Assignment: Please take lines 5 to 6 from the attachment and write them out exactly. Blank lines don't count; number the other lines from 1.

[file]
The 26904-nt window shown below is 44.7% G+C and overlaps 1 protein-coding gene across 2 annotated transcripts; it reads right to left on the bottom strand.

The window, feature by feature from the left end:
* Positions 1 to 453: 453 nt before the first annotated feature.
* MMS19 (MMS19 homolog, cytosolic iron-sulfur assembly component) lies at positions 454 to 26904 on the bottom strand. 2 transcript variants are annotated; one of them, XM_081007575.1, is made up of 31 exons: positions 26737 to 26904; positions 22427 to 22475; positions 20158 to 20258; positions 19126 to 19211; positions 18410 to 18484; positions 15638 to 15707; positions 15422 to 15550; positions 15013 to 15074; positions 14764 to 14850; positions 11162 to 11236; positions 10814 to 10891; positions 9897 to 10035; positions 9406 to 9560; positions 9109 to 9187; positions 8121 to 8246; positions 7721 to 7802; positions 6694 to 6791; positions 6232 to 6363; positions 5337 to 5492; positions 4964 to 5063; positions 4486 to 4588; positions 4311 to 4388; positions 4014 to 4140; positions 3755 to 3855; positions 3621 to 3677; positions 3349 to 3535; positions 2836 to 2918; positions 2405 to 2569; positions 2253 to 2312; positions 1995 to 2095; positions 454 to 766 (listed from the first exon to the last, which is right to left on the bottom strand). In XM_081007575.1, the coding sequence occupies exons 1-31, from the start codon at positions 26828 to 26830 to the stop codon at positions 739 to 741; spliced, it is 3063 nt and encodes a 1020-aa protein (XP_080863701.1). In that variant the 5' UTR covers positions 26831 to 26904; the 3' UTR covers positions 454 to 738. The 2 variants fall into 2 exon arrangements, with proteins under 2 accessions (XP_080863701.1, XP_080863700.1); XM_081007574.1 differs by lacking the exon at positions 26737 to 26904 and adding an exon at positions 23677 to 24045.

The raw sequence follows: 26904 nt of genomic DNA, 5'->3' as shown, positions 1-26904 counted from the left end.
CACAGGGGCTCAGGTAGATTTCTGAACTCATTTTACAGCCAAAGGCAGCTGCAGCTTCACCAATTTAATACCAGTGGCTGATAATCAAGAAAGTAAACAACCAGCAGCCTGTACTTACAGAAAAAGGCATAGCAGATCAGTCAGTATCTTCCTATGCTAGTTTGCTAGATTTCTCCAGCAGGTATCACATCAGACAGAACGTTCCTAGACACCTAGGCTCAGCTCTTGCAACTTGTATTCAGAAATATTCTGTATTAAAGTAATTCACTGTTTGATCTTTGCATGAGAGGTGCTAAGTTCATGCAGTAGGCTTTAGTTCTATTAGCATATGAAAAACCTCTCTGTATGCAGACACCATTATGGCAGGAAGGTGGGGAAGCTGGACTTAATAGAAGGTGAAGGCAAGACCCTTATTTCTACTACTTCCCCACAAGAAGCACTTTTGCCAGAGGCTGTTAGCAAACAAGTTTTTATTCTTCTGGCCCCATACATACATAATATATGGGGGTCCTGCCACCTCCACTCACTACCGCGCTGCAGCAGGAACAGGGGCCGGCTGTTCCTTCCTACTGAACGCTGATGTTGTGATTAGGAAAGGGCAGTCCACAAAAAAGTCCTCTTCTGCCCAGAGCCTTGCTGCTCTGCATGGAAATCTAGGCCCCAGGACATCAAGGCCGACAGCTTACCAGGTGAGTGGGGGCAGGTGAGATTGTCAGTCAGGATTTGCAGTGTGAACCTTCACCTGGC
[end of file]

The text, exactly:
The raw sequence follows: 26904 nt of genomic DNA, 5'->3' as shown, positions 1-26904 counted from the left end.
CACAGGGGCTCAGGTAGATTTCTGAACTCATTTTACAGCCAAAGGCAGCTGCAGCTTCACCAATTTAATACCAGTGGCTGATAATCAAGAAAGTAAACAACCAGCAGCCTGTACTTACAGAAAAAGGCATAGCAGATCAGTCAGTATCTTCCTATGCTAGTTTGCTAGATTTCTCCAGCAGGTATCACATCAGACAGAACGTTCCTAGACACCTAGGCTCAGCTCTTGCAACTTGTATTCAGAAATATTCTGTATTAAAGTAATTCACTGTTTGATCTTTGCATGAGAGGTGCTAAGTTCATGCAGTAGGCTTTAGTTCTATTAGCATATGAAAAACCTCTCTGTATGCAGACACCATTATGGCAGGAAGGTGGGGAAGCTGGACTTAATAGAAGGTGAAGGCAAGACCCTTATTTCTACTACTTCCCCACAAGAAGCACTTTTGCCAGAGGCTGTTAGCAAACAAGTTTTTATTCTTCTGGCCCCATACATACATAATATATGGGGGTCCTGCCACCTCCACTCACTACCGCGCTGCAGCAGGAACAGGGGCCGGCTGTTCCTTCCTACTGAACGCTGATGTTGTGATTAGGAAAGGGCAGTCCACAAAAAAGTCCTCTTCTGCCCAGAGCCTTGCTGCTCTGCATGGAAATCTAGGCCCCAGGACATCAAGGCCGACAGCTTACCAGGTGAGTGGGGGCAGGTGAGATTGTCAGTCAGGATTTGCAGTGTGAACCTTCACCTGGC